Â times beta one hat plus one minus P times beta two hat.

Â Where beta one hat is the regression estimate.

Â 6:27

The regression estimate For only group 1.

Â If you only had the x1 and y1 data, the center x1 data and the center of y1 data.

Â And beta2 hat is the regression estimate if you only had the y2,

Â the centered y2 data and the centered x2 data.

Â 6:46

Okay, so it is interesting to note that the slope

Â from ANCOVA works out to be a weighted average

Â of the individual group-specific slopes, where, in this case,

Â p works out to be the summation of xij minus x.

Â Summation of x1j minus x1 bar over sum.

Â This should have been squared.

Â Sorry about that.

Â The double sum of x1j minus x1 bar.

Â 7:37

Yeah, Xij minus x bar i.

Â So, P works out to be the percentage of the total variation in the axis.

Â From group one so if most of your variation in your x's is in your group one

Â then your group one slope contributes more to the over all end of the slope,

Â if the group two is more variable then the group two contributes more and

Â if they are equally variable then both of them contribute equally.

Â Okay, so let's go back to now once we have our beta hat,

Â we can figure out what our mu1 hat and our mu2 hat is.

Â So, mu1 hat is equal to y1 bar minus x1 bar beta1 hat,

Â and mu2 hat is equal to y2 bar

Â Minus x2 bar beta 2 hat.

Â So, the difference in the means mu 1 hat minus mu 2 hat,

Â works out to be y1 bar minus y2 bar minus x1 bar minus x2 bar beta hat.

Â 8:44

Now, so, one way to think about this,

Â the most common way to think about ANCOVA is the instance where

Â you want to compare treatments, so treatment one versus treatment two,

Â but you have some confounding factor that you need to address for.

Â Say for example you're looking at a A weight loss treatment,

Â and your confounding factor is the initial weight of the person.

Â 9:11

Okay.

Â And so if the initial starting weight of the people receiving the one weight loss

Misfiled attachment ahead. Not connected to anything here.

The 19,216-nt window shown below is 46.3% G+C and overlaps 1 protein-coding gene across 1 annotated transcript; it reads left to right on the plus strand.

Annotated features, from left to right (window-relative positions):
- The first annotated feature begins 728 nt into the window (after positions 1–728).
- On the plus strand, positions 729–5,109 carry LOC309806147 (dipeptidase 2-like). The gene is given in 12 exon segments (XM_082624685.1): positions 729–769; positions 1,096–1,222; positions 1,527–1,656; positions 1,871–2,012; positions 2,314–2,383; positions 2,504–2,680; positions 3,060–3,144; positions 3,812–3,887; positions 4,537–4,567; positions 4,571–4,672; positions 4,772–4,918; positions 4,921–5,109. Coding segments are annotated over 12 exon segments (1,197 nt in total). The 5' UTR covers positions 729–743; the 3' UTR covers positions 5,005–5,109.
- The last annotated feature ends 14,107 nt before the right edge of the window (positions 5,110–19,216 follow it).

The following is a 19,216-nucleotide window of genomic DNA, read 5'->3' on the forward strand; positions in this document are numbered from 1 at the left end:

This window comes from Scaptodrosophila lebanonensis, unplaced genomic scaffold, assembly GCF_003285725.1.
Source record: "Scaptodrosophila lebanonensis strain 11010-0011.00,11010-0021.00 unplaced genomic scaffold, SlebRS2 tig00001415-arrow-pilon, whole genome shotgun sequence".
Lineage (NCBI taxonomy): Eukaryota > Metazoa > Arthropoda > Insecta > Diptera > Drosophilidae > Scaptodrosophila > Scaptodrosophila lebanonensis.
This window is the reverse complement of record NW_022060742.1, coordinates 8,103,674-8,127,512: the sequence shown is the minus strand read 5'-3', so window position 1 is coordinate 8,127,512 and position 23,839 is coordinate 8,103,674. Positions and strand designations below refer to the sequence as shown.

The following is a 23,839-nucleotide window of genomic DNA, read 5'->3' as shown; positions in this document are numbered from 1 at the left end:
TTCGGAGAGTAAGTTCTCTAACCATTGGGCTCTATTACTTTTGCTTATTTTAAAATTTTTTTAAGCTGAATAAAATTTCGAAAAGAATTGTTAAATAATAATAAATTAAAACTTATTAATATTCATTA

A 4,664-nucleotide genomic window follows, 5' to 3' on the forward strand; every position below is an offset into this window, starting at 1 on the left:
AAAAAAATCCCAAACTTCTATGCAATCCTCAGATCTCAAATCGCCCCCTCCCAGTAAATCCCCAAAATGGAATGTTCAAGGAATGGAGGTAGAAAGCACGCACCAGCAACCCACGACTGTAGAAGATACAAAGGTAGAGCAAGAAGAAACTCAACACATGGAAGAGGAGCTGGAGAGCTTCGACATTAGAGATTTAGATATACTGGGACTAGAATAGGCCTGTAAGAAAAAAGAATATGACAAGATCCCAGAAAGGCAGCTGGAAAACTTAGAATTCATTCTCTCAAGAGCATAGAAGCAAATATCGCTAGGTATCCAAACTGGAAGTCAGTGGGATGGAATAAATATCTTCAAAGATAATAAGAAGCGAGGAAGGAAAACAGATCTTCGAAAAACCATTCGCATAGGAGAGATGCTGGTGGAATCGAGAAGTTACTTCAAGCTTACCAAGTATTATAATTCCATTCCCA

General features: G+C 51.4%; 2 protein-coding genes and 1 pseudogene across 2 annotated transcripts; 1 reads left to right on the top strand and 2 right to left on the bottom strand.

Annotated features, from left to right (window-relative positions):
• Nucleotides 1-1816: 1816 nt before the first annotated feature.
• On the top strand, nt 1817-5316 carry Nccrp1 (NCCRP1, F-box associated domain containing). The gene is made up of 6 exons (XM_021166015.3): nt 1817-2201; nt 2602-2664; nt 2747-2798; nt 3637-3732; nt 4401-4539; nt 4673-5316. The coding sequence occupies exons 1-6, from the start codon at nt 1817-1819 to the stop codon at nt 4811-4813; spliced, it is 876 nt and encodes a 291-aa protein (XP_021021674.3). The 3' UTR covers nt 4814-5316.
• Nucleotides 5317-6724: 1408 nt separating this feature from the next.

Â treatment is different than the initial weight of the other weight loss treatment,

Â then you'd be worried about just directly comparing The two means.

Â Well, this shows you what in addition to the two means you need to subtract off

Â if you model the data as an model.

Â Most interestingly, is if you randomize and

Â your randomization is successful in the sense of balancing this observe

Â covariant that the Baseline age,

Â then the group one average should be pretty close to the group two average.

Â So, this difference in means should be quite small, so that whether or not,

Â you adjust for baseline weight or omit baseline weight for your model and

Â just do straight two group on over, the estimate should be very similar.

Â However, on the other hand, if you happen to not have had some randomization,

Â and had to have an imbalance so that the average for

Â group one is very different than the average for group two, then the difference

Â between the unadjusted estimate and the adjusted estimate can be quite large.

Â Okay, so that's that's an important example,

Â I have some more written about it in the notes.

Â But I think you can actually learn a lot about regression and

Â adjustment just by thinking about this one example

Â